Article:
I’m often asked how to work with insomnia. Now, I think it’s best to work with each person as they come in. Each person with insomnia is different. That being said, here are some common techniques I’ve found useful…
Get A Doctor’s Referral!
Insomnia can be a symptom of several different medical issues so it’s best to send your client to a doctor to eliminate those as possibilities before you work with the client. Then with a doctor’s referral, you can work with the client.
How Do They ‘Do’ Insomnia?
You can always use direct suggestion hypnosis to work with any issue. In this case, simply induce trance and suggest that the client fall asleep more easily (and/or sleep through the night peacefully–there are different kinds of insomnia). But I use that technique as a fallback. Other techniques can be more elegant and effective.
In NLP we sometimes ask how someone “does” a problem to get more information. “If I were filling in for you, what would I have to do in order to reproduce the insomnia” might be one way to ask. Often the client will start with a big-picture explanation such as, “Don’t go to sleep for several hours after you go to bed.” You want to hone in for more detail including what thoughts they’re having before/as they’re having trouble sleeping and what feelings too.
Anxious Internal Dialog
Insomnia is often run with internal dialog–usually anxious sounding, fast internal dialog. In other words, the client is talking to themselves about things they should have done, or need to do and their internal, mental voice is in an anxious tone. Not very soothing. What do you do?
Have the client shift the tonality and speed of what they’re saying to a slow, sleepy tone. They can worry all they want, they just have to do it in a slow, drowsy, sleepy tone of voice (inside their heads). That, alone might get them to sleep like a baby.
Get The Criteria
It can also be a good idea to get the criteria for staying awake (or waking up in the middle of the night). Ask the client to mentally go to a time when they couldn’t sleep, identify the feeling they were feeling and communicate with that feeling. I usually use the feeling itself as ideo-sensory communication. I ask the client to ask the feeling a series of yes/no questions and have the feeling answer by getting stronger for yes or weaker for no. After a while you can usually ask directly what the feeling is trying to do for the client.
When I stay up late, it’s often because of a feeling that I don’t want to miss out on something. When I was a kid and the adults sent us to bed, I always wondered what they were doing and why couldn’t I stay up. I felt like I missed out on something important! (Now that I have a 9 year-old, I know a moment’s peace is high on the list )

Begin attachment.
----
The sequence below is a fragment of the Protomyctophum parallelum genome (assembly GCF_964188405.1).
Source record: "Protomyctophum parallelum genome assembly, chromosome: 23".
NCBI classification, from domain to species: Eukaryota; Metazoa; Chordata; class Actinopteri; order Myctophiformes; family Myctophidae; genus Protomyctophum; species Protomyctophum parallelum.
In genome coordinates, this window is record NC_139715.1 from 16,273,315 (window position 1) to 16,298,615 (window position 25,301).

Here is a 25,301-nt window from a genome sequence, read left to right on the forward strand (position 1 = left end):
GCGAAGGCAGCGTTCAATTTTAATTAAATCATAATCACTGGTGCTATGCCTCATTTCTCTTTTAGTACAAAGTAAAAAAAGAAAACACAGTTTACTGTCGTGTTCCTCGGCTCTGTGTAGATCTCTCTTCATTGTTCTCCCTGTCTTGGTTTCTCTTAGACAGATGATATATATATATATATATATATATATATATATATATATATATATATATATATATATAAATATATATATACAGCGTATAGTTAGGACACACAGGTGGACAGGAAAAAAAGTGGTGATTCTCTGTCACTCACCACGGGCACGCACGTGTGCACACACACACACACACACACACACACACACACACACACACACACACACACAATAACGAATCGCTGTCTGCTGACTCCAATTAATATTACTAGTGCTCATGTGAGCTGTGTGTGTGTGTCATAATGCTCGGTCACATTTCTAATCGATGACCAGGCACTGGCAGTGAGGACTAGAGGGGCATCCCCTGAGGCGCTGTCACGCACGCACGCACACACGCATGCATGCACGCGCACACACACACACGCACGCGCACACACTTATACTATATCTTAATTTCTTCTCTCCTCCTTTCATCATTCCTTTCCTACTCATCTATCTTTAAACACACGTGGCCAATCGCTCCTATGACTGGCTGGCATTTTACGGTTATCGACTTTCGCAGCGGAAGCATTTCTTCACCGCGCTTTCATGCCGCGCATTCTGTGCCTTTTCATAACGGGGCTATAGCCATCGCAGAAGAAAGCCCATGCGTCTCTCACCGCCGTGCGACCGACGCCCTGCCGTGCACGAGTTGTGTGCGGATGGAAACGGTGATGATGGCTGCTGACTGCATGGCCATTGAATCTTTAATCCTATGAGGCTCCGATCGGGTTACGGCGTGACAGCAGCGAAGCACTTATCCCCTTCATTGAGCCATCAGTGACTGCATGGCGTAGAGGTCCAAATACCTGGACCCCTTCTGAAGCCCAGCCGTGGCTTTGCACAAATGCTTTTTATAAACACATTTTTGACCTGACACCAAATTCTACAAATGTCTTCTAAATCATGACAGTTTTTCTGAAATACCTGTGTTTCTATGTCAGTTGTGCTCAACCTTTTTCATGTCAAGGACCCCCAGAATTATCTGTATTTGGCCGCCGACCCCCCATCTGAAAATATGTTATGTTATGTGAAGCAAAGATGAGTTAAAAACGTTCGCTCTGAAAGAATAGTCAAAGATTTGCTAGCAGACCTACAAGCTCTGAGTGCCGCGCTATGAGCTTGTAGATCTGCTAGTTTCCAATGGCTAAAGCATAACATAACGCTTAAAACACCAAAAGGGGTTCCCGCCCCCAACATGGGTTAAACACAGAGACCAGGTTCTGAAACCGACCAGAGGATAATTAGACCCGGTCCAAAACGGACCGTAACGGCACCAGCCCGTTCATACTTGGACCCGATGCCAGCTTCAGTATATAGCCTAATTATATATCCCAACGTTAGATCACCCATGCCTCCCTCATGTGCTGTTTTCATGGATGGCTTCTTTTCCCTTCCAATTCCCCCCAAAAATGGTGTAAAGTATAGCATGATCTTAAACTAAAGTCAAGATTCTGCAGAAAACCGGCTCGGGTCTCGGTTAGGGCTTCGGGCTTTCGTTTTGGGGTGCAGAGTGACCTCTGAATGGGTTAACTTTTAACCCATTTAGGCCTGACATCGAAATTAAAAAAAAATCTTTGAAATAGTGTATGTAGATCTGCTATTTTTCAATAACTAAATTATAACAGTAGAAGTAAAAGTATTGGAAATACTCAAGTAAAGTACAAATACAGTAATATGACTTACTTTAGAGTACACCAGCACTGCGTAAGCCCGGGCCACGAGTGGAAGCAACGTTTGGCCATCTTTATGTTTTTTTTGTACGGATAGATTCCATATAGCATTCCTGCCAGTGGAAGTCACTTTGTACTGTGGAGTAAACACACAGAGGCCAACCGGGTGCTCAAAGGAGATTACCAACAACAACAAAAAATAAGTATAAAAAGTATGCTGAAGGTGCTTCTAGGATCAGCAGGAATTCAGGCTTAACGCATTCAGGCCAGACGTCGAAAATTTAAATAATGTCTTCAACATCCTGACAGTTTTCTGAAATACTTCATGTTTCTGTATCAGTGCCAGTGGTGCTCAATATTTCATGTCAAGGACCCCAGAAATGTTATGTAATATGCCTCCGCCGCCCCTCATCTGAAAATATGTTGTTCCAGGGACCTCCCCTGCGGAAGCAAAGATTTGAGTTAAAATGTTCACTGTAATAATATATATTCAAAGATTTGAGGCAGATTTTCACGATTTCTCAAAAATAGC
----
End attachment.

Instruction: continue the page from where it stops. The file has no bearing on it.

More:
When working with clients, it helps to answer the criteria in another way. For instance, someone with anxiety that keeps them awake might be trying to take care of things so they don’t forget something important. It can pay to make a case to the part of the mind that’s anxious in that specific situation that lack of sleep can cause forgetfulness too. You might teach the client to examine each item list they go through in their mind and figure out if there’s anything they can do about it right at that moment. Perhaps they simply write down the things they need to remember first thing in the morning. Then they mentally check that item off their list and move on.
I stay awake so I won’t miss out. I can make a case for the part of me that wants to stay up that I’ll miss out on sleep or on some of tomorrow’s activities if I don’t get enough sleep. Then I can compare what I’ll miss out on if I go to sleep with what I’ll miss out on if I don’t and make a decision that way.
Adding Criteria To Suggestions
At the very least, you can add the criteria to the direct suggestions. “You quickly and easily fall asleep when you go to bed because it helps you remember things better. Because you have a good night’s sleep, you more easily keep track of important things.” Or, “You go to sleep at _____ o’clock so you don’t miss out on your sleep. You get a good night’s sleep and that helps you do everything you want to do the next day.” Adding the right criteria to suggestions makes them much more powerful. You’re answering the need that the behavior was trying to get anyway!
It All Works, None Of It Works
All the usual suspects can work. Sometimes insomnia is just a habit someone picked up. You can slow down internal dialog and images, you can use various swish patterns, you can collapse anchors. But if the behavior has some current, unanswered criteria in there, you’d better get that answered in some way. Actually, that holds true for most any problem.
I’m going to bed now,